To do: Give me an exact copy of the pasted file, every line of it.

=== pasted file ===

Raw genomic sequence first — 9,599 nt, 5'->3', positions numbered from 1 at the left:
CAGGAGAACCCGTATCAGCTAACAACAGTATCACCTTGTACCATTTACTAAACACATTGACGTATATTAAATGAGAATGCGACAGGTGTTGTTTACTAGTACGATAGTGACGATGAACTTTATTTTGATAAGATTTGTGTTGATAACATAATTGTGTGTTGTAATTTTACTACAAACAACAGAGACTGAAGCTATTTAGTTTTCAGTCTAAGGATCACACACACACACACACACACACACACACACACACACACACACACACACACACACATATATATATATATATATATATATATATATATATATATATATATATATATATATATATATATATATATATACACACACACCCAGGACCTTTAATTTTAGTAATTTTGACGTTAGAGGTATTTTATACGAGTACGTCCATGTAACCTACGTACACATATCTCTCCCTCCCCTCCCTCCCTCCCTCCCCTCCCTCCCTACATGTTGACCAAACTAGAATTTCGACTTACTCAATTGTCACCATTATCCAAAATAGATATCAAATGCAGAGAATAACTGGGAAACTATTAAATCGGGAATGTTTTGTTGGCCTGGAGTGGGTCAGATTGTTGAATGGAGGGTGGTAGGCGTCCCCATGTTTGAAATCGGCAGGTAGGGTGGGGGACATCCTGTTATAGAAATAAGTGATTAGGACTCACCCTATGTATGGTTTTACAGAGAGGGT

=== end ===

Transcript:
Raw genomic sequence first — 9,599 nt, 5'->3', positions numbered from 1 at the left:
CAGGAGAACCCGTATCAGCTAACAACAGTATCACCTTGTACCATTTACTAAACACATTGACGTATATTAAATGAGAATGCGACAGGTGTTGTTTACTAGTACGATAGTGACGATGAACTTTATTTTGATAAGATTTGTGTTGATAACATAATTGTGTGTTGTAATTTTACTACAAACAACAGAGACTGAAGCTATTTAGTTTTCAGTCTAAGGATCACACACACACACACACACACACACACACACACACACACACACACACACACACACATATATATATATATATATATATATATATATATATATATATATATATATATATATATATATATATATATATACACACACACCCAGGACCTTTAATTTTAGTAATTTTGACGTTAGAGGTATTTTATACGAGTACGTCCATGTAACCTACGTACACATATCTCTCCCTCCCCTCCCTCCCTCCCTCCCCTCCCTCCCTACATGTTGACCAAACTAGAATTTCGACTTACTCAATTGTCACCATTATCCAAAATAGATATCAAATGCAGAGAATAACTGGGAAACTATTAAATCGGGAATGTTTTGTTGGCCTGGAGTGGGTCAGATTGTTGAATGGAGGGTGGTAGGCGTCCCCATGTTTGAAATCGGCAGGTAGGGTGGGGGACATCCTGTTATAGAAATAAGTGATTAGGACTCACCCTATGTATGGTTTTACAGAGAGGGT